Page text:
Glenn Beck admits to regrets at helping "tear the country apart" instead of offering thoughts on our uniting principles, and Ed Morrissey reacts:
This is the choice that all of those who enter the public debate have to make, though — whether to use hyperbole to exacerbate and inflame tensions or offer ways for people to come together and find solutions. That is not a binary choice, though, but a spectrum over which we all move over the long haul. Some days and on some topics, even the best of us get overly passionate, while other days perhaps a little too dry and analytical.
The best anyone can do is to know who they are, know who they want to be, know what they believe to be right and moral and ethical, and hope that our decisions eventually reflect the best of us. When we fall short, recognize it and make the proper adjustments.
As someone who has entered that public debate, I think that's right about it being a spectrum and not a binary choice. Different issues, different days, different approaches. And some of it has to do with platform. I tend to be a little more bombastic here at the blog, a little more sarcastic, a little more intentionally provocative; that's the nature of the online experience. On the editorial page, I'm a little more laid back, a little less preaching-to-the-choirish and, frankly, a little more boring; that's the nature of the editorial page. In person, of course, I'm a pussycat.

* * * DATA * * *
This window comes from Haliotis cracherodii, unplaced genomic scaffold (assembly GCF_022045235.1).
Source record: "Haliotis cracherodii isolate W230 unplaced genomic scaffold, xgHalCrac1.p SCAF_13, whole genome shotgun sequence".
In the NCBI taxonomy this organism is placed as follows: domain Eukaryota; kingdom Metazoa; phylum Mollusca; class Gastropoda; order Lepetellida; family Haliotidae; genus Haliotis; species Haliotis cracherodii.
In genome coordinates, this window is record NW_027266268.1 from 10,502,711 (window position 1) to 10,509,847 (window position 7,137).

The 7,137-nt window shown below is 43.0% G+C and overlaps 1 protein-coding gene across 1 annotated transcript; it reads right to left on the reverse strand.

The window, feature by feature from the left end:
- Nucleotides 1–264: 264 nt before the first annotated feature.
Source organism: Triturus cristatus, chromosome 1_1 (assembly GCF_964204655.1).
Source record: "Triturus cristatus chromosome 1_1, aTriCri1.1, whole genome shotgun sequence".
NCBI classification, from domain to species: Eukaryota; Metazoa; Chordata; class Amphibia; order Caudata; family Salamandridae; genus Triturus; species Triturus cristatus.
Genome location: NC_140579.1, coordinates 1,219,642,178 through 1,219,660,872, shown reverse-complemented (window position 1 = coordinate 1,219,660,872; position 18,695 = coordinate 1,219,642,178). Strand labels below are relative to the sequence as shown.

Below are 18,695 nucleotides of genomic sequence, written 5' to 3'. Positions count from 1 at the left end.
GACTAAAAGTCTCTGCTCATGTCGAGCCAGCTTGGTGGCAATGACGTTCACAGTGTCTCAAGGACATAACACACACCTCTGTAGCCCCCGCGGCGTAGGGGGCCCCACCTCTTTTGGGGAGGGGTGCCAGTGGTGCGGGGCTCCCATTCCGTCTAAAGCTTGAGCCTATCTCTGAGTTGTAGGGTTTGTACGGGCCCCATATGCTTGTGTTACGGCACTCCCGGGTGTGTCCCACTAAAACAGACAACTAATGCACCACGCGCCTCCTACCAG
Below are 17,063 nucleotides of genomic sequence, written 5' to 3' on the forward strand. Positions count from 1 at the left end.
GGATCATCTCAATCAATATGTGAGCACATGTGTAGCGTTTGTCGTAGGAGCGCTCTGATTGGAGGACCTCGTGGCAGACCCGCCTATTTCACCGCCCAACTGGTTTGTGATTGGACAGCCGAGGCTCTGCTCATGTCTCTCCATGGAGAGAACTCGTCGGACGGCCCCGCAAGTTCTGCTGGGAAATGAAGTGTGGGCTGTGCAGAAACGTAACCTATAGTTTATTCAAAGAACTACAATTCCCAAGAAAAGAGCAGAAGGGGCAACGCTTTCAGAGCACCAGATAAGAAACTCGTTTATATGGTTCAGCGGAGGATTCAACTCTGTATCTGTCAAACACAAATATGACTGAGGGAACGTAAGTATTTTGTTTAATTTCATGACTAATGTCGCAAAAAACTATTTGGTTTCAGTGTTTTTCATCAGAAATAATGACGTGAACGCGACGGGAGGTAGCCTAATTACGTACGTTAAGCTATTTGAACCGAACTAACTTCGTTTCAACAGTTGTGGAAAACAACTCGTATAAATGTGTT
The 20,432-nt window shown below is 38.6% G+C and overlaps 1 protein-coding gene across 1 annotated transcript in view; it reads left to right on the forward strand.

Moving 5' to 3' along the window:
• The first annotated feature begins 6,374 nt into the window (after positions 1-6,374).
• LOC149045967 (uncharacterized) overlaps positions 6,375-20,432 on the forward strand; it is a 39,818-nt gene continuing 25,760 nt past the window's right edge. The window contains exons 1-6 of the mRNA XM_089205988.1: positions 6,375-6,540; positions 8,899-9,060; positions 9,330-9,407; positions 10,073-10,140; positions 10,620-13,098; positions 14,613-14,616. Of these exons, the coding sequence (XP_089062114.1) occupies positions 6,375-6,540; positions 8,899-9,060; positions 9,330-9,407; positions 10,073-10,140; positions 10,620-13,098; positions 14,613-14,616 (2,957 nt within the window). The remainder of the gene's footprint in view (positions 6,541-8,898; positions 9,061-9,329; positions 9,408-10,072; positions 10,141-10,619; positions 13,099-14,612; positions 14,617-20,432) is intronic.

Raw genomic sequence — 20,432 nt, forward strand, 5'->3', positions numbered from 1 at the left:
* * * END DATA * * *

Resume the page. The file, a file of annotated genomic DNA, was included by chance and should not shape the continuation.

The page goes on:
I also agree with him that "Beck shows once again that even with the antics, he’s an intriguing and thoughtful player on the political media stage, capable of surprises and insight." I heard him on the radio today going on about how there are going to be four "blood moons" from April 15 through next year sometime and how this means "something significant" for Israrel, like, oh, war with Iran with Russia stepping in. Way far-out stuff. I've also heard him be incredibly funny and self-deprecating. He can sound like an ultra-consrvative one day, then like the libertarian who hangs out with Penn Gillette the next. Just about everybody else in the talk show business, from the most liberal to the most consrvative, is completely predictable. Beck remains a mystery, which is why his show is never boring, whatever else it might be.